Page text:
Creep deformation mechanisms and environmental effects of Ti 2AlNb based intermetallic alloys are investigated. Two different creep deformation mechanisms operate in accordance with elevating temperatures in the range of 600-800 °C. Below 700 °C, dislocation climb by pipe-diffusion may control the creep deformation. A sharp drop of creep resistance is observed above 700 °C in an air environment. This abnormal acceleration in creep rate may be due to the abundant supply of easily mobile dislocations on the prismatic plane provided by the bcc to O phase transformation. Therefore, the creep deformation mechanism above 700 °C may be considered to be the bcc to O phase transformation that generates prismatic dislocations. The creep resistance in a vacuum environment is superior to that in the air environment, especially at temperatures above 700 °C. This may be because the limited oxygen level in a vacuum environment can keep the bcc phase stable at such temperatures. Therefore, prismatic dislocations to control and accelerate creep rate above 700 °C are not supported by the bcc to O phase transformation and the creep resistance can be enhanced. © 2003 Elsevier Ltd. All rights reserved.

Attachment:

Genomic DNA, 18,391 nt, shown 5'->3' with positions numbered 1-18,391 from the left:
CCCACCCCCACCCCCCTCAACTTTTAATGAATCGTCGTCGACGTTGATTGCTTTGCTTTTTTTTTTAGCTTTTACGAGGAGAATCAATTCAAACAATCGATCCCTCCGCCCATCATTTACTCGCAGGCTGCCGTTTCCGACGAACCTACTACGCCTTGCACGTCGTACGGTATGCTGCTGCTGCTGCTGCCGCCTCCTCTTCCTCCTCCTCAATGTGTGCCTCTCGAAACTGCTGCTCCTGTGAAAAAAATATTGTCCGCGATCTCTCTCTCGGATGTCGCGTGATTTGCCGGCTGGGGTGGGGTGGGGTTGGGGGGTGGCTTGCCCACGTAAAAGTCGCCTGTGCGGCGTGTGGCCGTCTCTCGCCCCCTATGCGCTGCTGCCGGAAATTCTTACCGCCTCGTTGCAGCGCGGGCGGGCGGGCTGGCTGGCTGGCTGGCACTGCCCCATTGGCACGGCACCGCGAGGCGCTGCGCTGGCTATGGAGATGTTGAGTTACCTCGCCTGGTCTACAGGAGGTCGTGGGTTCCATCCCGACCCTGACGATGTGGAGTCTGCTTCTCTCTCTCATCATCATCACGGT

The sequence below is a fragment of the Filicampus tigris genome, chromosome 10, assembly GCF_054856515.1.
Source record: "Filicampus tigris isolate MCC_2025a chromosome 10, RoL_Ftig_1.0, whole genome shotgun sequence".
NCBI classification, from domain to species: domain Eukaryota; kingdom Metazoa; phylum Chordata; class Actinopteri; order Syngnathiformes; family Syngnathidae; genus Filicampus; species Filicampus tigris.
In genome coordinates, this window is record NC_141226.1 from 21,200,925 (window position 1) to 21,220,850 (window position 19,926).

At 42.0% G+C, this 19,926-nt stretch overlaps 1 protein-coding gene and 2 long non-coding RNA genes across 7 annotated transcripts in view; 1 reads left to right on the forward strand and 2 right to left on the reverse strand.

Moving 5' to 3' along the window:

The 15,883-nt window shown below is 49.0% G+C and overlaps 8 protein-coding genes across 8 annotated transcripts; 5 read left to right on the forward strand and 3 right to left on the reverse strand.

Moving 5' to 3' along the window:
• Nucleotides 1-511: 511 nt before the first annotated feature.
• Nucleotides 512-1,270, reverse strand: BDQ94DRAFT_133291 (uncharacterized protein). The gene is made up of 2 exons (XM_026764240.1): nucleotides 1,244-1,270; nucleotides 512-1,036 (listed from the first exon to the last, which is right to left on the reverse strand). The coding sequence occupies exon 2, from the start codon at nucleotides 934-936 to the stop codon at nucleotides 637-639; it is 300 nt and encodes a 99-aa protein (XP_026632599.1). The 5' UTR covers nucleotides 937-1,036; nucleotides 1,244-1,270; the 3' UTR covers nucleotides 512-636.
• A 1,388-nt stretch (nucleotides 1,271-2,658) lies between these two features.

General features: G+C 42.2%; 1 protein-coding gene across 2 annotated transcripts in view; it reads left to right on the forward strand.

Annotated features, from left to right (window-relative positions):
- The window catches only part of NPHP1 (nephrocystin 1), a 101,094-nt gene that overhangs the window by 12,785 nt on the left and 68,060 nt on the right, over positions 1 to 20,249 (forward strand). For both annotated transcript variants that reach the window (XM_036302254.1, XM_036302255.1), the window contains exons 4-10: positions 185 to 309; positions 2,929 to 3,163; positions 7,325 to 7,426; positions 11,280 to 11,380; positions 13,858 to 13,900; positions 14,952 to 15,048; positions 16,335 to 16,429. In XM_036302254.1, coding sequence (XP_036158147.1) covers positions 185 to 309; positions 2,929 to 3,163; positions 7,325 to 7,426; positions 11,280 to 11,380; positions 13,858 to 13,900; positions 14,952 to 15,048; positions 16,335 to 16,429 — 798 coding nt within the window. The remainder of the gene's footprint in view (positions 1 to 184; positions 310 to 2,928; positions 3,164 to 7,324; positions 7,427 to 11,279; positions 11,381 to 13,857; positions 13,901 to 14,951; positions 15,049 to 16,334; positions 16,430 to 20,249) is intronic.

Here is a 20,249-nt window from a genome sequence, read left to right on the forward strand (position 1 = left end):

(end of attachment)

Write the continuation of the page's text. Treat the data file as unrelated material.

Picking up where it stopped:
Yang, S. J., Nam, S. W., & Hagiwara, M. (2004). Investigation of creep deformation mechanisms and environmental effects on creep resistance in a Ti2AlNb based intermetallic alloy. Intermetallics, 12(3), 261–274. https://doi.org/10.1016/j.intermet.2003.10.009